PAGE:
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Though monitoring IOP in patients with glaucoma is important, it is fairly well established that the higher the IOP, the bigger chance of glaucoma development. Ophthalmologists now need to follow peak IOP’s, daily variability of pressure, body position and effects of therapy.  Studies show IOP is higher at night and when patients are supine. Response to treatment and body position has been shown to influence patients IOP.  For better patient care, ophthalmology should develop better IOP assessment tools.  The future of IOP assessment includes home tonometers and telemetry.  A tonometer in use in the European Union and has been tested in humans. It requires no topical anesthesia and has a disposable tip.  This device cannot monitor patient during sleep however.  Companies are also developing wireless remote applications to measure direct IOP.  Patients could then self-record IOP on their smart phones, forward the findings to their doctor, who could then collect and record the data into the patients electronic chart.   Telemetry tools will allow at home eye monitoring in the future, which would revolutionize patient care with quicker adjustments to therapy, fewer office visits and patients taking an active role in their own care.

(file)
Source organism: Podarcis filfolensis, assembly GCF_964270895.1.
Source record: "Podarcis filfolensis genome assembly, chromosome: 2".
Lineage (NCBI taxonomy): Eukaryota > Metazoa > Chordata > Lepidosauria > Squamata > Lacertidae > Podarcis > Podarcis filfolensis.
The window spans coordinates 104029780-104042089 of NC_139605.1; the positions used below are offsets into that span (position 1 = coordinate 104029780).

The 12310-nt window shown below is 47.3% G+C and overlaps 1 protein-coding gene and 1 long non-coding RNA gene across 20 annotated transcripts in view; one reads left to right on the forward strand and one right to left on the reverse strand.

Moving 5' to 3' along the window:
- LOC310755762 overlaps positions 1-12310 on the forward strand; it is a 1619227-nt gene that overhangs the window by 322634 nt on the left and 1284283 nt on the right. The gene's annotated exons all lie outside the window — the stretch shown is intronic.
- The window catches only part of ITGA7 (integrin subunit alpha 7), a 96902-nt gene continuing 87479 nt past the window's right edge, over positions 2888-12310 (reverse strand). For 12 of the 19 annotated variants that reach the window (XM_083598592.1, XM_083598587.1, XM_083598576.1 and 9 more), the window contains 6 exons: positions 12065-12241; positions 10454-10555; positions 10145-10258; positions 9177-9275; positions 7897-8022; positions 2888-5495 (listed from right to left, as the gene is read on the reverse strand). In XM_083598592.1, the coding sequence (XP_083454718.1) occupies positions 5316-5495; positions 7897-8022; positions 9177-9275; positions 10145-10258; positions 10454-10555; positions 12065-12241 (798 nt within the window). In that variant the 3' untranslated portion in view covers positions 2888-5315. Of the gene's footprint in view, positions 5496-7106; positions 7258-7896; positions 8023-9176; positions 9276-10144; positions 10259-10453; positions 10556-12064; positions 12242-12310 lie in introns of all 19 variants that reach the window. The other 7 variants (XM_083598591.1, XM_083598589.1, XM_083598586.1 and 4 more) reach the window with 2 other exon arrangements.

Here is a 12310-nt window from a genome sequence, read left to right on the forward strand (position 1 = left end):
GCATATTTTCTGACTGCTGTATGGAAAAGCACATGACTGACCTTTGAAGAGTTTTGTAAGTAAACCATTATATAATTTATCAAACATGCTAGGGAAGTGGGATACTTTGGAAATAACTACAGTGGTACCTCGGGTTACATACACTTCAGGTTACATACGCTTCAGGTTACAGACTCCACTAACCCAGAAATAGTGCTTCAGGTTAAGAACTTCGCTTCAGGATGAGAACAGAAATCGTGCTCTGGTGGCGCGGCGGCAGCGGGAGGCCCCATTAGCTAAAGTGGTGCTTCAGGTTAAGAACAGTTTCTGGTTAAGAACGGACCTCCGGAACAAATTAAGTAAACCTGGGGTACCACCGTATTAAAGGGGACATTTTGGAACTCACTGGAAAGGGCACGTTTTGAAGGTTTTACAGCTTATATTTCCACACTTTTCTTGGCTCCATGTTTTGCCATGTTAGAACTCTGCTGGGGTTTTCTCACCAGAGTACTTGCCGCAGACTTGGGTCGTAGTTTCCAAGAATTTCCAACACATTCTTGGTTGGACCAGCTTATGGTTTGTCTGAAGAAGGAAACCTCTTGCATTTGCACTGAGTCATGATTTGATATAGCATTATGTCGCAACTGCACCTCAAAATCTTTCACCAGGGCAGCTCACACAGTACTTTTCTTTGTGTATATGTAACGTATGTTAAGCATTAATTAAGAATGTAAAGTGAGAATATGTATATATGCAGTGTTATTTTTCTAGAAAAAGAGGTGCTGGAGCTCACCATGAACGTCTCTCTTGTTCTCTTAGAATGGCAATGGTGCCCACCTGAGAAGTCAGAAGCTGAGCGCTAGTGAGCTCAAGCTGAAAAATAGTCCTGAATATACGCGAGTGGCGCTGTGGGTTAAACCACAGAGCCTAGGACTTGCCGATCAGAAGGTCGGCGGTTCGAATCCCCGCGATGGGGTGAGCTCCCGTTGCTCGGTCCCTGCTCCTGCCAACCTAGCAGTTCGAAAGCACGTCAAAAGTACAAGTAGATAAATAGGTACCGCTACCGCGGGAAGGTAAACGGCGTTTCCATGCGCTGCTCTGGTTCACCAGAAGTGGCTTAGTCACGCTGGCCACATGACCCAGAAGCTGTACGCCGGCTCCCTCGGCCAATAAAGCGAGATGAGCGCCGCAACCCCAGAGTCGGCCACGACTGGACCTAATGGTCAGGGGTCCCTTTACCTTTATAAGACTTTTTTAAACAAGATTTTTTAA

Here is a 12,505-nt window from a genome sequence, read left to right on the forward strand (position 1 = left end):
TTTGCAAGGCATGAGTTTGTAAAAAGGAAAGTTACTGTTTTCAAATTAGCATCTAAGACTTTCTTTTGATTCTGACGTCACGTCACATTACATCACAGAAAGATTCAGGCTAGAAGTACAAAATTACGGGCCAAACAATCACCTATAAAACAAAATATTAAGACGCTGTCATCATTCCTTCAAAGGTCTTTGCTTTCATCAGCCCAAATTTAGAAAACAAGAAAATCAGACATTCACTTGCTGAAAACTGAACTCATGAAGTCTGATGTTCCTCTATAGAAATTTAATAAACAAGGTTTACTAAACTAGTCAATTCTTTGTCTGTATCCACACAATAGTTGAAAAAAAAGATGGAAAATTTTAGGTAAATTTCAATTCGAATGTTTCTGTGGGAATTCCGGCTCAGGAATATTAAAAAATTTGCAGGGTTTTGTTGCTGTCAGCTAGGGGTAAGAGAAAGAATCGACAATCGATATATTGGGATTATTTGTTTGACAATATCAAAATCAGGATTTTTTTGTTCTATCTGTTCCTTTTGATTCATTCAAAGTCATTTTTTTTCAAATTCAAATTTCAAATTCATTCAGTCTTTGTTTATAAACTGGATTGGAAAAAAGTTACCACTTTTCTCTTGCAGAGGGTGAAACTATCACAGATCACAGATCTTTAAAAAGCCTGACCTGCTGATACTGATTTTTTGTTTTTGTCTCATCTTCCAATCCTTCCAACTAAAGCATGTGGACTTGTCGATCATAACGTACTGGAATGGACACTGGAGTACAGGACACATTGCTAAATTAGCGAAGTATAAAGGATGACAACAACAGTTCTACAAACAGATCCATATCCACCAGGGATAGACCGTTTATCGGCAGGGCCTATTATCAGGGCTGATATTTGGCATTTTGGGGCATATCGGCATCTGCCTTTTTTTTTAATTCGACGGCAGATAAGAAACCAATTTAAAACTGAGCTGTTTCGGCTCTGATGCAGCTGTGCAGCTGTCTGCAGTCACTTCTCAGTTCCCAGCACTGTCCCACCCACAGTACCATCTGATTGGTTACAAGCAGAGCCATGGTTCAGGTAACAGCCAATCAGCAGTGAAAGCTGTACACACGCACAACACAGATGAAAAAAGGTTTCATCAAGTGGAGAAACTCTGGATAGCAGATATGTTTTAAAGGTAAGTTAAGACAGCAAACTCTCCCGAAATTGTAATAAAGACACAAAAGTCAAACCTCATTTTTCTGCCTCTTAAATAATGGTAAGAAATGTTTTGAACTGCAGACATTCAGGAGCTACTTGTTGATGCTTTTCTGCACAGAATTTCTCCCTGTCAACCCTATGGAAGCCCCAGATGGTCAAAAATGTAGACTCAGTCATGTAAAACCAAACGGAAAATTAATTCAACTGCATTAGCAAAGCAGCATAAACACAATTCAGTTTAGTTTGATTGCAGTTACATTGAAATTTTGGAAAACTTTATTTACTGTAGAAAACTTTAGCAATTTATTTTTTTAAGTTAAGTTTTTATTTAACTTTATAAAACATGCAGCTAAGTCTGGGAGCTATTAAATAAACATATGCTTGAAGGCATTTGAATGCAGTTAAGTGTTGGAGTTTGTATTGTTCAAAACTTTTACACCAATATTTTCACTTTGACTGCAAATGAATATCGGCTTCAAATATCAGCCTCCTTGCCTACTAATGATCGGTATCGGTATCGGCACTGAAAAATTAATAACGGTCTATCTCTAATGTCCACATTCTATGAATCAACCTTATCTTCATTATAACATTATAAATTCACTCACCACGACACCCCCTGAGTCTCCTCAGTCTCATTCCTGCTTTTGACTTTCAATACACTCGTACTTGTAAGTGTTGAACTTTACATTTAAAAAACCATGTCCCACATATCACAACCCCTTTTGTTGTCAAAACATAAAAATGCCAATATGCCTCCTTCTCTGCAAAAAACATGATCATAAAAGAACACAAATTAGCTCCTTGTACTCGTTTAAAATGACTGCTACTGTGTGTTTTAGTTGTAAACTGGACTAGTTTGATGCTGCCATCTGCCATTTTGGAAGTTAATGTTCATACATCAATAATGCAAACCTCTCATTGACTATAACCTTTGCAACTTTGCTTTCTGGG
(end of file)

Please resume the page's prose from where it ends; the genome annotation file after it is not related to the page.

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Vision Treatments & Technology

This journal will include information in the optometry and ophthamology fields including studies and other valuable eye care stories.

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